By showing Scrooge his dismal future where he dies without anyone showing him any compassion such as the
- Former businessmen who are indifferent to Scrooge's death
- Former housekeepers who pawn his bed curtains and the very shirt in which he was to be buried.
- Undertaker pawning Scrooge's seal and a pencil-case
the Ghost of the Future assists Scrooge in his transformation.
Then The Ghost also shows Scrooge's effect upon the Cratchit family, for Tiny Tim dies because Bob Cratchit cannot afford the medical attention that Tim needs due to the paltry wages he earns from Scrooge.
And final the vision that truly assists in Scrooge's transformation is seeing his "neglected grave" which is "overrun by grass and weeds, the growth of vegetation's death, not life;"
At the sight of his own grave, Scrooge falls to his knees and tells the Ghost that he
"will honour Christmas in [his] heart, and try to keep it all year. [He] will live in the Past, the Present, and the Future."
Scrooge is a completely transformed man at this point, and is allowed another chance at life, and he most certainly seizes it, for he becomes a "second father" to Tiny Tim and raises Bob's wages and becomes
"as good a friend, as good a master, and as good a man, as the good old city knew, or any other good old city, town, or borough, in the good old world."
Ghost of Christmas Yet to Come
The Phaaantom of Christmastime Is Here
However eerie and unpleasant Scrooge's midnight adventures have been, they are all fun and games until the Ghost of Christmas Yet to Come shows up. This thing isn't even called a ghost any more—Dickens changes the terminology and starts referring to this super menacing cloaked figure as a "phantom."
The text doesn't really explain this word change, but we're guessing it has something to do with the fact that the other two Christmas ghosts were a lot more human in their behavior than this mutely pointing dude. (Also, Dickens might just have a thing about silent figures pointing fingers at the guilty. Check out the death of lawyer Tulkinghorn in Bleak House. It happens right under a painting of a guy pointing down at the corpse.)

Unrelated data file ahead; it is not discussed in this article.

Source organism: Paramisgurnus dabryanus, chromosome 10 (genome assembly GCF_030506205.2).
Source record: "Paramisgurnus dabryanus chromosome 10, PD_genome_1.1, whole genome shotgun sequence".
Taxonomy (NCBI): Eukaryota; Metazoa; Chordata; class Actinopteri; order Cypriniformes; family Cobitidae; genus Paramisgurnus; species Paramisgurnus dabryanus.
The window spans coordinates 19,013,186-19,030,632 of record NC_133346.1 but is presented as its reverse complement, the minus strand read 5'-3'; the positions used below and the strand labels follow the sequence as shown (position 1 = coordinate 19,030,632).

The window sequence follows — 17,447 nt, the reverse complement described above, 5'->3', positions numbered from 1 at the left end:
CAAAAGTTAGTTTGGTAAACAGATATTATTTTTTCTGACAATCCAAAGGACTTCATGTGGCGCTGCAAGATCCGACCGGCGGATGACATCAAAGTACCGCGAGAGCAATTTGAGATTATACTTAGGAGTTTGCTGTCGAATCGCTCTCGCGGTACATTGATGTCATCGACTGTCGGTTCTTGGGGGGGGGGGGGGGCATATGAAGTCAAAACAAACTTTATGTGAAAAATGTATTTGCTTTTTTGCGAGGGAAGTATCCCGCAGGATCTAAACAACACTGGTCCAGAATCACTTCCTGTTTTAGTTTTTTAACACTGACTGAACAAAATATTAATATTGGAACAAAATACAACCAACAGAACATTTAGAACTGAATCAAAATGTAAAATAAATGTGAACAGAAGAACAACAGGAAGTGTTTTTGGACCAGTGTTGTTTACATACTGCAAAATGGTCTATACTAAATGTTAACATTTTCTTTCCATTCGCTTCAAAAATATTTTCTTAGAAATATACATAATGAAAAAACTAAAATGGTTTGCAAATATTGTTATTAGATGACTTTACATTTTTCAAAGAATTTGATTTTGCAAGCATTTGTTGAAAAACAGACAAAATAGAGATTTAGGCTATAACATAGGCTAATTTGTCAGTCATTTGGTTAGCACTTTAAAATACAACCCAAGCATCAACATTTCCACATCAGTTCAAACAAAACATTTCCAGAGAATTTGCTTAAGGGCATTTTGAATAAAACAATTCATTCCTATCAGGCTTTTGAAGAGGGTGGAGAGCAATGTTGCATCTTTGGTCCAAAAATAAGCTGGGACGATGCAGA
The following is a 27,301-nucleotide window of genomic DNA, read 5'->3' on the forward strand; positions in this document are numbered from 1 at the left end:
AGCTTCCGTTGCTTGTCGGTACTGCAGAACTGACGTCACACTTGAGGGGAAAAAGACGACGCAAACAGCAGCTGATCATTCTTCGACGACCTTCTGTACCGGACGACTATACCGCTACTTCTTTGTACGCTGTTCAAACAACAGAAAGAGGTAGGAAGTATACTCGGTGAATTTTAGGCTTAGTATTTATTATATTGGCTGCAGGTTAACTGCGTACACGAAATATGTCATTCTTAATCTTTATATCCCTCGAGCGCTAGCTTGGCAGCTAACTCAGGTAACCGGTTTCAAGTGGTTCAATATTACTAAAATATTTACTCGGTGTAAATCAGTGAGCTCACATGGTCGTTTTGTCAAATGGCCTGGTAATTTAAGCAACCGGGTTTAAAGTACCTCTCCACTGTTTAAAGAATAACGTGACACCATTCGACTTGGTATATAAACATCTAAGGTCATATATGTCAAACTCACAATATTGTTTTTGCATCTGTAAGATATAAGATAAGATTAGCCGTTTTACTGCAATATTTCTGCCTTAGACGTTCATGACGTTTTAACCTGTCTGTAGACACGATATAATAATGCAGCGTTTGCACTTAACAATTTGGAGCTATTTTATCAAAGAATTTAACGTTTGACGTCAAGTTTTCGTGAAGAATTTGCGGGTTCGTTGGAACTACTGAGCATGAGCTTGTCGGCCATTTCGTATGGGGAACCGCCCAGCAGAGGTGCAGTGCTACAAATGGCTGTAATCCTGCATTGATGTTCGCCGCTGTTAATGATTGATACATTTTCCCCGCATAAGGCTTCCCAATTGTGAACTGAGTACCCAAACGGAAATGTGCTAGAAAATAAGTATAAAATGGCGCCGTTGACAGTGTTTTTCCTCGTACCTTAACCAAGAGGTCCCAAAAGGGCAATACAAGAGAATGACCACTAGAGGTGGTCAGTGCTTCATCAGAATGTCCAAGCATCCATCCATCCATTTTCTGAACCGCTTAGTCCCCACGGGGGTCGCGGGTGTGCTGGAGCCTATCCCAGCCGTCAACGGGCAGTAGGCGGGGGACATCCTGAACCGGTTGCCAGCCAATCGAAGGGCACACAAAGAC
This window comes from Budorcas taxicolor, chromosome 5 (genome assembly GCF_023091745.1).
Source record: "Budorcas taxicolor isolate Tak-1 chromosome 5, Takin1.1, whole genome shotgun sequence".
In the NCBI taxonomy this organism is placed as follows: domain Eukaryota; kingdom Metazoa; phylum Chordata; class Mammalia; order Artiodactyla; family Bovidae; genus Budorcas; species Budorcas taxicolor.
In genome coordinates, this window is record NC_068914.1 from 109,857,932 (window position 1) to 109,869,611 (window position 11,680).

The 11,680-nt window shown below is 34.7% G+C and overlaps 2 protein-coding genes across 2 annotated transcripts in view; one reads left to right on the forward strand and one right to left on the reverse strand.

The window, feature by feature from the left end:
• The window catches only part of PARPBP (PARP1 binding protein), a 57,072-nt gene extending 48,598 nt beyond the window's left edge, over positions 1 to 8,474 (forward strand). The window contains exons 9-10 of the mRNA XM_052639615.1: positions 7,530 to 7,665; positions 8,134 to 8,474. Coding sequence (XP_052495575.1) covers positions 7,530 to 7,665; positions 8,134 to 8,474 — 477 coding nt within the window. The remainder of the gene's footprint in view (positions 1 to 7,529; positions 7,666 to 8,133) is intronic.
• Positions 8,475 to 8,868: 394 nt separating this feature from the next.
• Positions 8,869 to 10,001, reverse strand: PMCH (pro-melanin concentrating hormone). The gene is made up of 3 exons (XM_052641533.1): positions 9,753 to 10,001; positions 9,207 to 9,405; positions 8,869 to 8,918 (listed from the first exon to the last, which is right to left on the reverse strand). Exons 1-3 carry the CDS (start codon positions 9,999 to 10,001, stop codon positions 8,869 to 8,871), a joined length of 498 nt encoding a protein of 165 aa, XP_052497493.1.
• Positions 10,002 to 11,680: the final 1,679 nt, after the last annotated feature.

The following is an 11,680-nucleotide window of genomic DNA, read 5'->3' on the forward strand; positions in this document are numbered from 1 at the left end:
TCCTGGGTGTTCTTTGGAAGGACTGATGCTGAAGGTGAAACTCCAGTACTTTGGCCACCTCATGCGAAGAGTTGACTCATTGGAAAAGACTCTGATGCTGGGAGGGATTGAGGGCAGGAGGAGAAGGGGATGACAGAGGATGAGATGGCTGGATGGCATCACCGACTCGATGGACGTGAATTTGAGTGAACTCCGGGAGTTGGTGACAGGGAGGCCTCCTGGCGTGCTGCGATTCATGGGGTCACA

The phantom's exit is a little more predictable than that of the other two ghosts. Sure, it's stressful when the thing disappears without telling Scrooge whether he'll get a do-over, but, hey, at least it's not birthing claw-footed babies in front him. It's the little things. Here is how the good-bye goes down:
"Are these the shadows of the things that Will be, or are they shadows of things that May be, only? […] Why show me this, if I am past all hope! […] Assure me that I yet may change these shadows you have shown me, by an altered life!" […]
In his agony, [Scrooge] caught the spectral hand. It sought to free itself, but he was strong in his entreaty, and detained it. The Spirit, stronger yet, repulsed him.
Holding up his hands in a last prayer to have his fate reversed, he saw an alteration in the Phantom's hood and dress. It shrunk, collapsed, and dwindled down into a bedpost. (4.151-166)
Scrooge has gone from fighting the ghosts off to trying desperately to hold onto them and not go back to his own reality. That's a pretty startling change, no? Again, is this a sign that he really has undergone some fundamental shift in his ability to empathize with others?
It was a little more marked during his good-bye with the Ghost of Christmas Present, when instead of losing it at the sight of the ghost-babies, Scrooge is instead worried about whether the ghost is okay.
But here, there is a clear difference as well—Scrooge is making an appeal to the phantom's sense of mercy and asking it to just have some pity on him and tell him the deal. Rather than attacking it, like he did with the Ghost of Christmas Past, Scrooge tries to find the emotional humanity in a startlingly inhuman figure.
This seems like a pretty big departure, and a mirror of what has happened to Scrooge himself. He has rediscovered his own humanity under all that cold.